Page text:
Microgrinding of nanostructured materials: Experimentation and theoretical modeling

Date of Completion

January 2001


Engineering, Mechanical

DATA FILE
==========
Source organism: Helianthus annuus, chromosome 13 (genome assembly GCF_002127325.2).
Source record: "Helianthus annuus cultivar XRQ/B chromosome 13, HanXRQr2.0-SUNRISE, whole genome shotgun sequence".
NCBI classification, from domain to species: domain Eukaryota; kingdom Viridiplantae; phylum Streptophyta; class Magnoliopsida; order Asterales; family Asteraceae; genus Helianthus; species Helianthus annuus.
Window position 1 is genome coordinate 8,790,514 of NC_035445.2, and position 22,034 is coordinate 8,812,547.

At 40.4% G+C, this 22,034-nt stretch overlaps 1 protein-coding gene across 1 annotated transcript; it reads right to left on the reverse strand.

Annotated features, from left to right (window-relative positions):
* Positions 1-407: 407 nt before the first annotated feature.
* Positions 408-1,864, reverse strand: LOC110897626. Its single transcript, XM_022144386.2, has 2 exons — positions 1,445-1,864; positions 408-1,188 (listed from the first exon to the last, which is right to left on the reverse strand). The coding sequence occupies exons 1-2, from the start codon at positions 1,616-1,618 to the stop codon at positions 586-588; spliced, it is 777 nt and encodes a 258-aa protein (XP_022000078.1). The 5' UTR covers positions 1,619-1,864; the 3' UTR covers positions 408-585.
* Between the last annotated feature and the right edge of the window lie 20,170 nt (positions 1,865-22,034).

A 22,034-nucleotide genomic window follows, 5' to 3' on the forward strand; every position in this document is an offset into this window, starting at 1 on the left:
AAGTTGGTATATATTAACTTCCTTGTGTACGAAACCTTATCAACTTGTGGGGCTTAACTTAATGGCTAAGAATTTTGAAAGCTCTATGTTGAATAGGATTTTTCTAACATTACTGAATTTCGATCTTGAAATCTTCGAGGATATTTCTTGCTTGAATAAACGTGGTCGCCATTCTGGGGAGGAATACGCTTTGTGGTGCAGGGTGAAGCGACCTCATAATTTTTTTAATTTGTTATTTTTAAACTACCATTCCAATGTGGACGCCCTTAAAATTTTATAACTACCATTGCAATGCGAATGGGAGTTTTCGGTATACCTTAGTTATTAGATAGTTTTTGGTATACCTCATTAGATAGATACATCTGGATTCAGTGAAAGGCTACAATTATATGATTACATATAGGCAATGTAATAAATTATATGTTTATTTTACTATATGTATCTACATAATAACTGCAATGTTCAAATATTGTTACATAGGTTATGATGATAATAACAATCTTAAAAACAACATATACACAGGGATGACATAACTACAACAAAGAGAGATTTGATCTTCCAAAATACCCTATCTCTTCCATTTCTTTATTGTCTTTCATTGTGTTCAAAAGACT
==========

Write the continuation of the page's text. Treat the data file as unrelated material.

This study is aimed at experimentally investigating the effect of microgrinding on the integrity of thermally sprayed nanostructured WC/12Co and Al2 O3/13TiO2 coatings and theoretically developing a mechanical model to simulate the machining process of ceramics. A comprehensive microgrinding experiment is designed to study the effects of the grinding process parameters, such as abrasive grit size, wheel bond type, wheel depth of cut, and workpiece feedrate, on surface finish, subsurface damage, and residual stresses of these coatings. The correlation between the grinding conditions and the integrity of ground samples helps provide an experimental basis for developing a viable microgrinding technique for nanostructured materials and coated samples. A simple X-ray diffraction technique, glancing incident X-ray diffraction (GIXD), is introduced to measure the depth profiles of residual stresses in the coatings. The results of the experiment show that the effects of the microgrinding process are limited to the surface layer of ground coatings; the wheel depth of cut is the most influential parameter in the cup-type grinding; ductile flow is the dominant material removal mechanism in grinding n-WC/12Co coatings under all conditions and in grinding n-A1 2O3/13TiO2 at a low material removal rate, the residual stresses induced by the microgrinding process are compressive, strongly depend on the grinding direction, and show a strong gradient in the thickness direction for both coatings. ^ Based on continuum damage mechanics, a theoretical model is developed for predicting the behavior of ceramics under complex loadings. Unlike the linear elastic fracture mechanics, this damage model includes the effects of cracks, microcracks and inelastic deformation. The model is employed to simulate the damage development in ceramic samples during the machining process using a fourth order isotropic damage tensor. The simulated machining process is similar to the interaction between the abrasive grit and a ceramic sample in surface grinding. The final state of damage and residual stresses in the machined ceramic samples is calculated with this model. The simulation results agree well with the experimental results. ^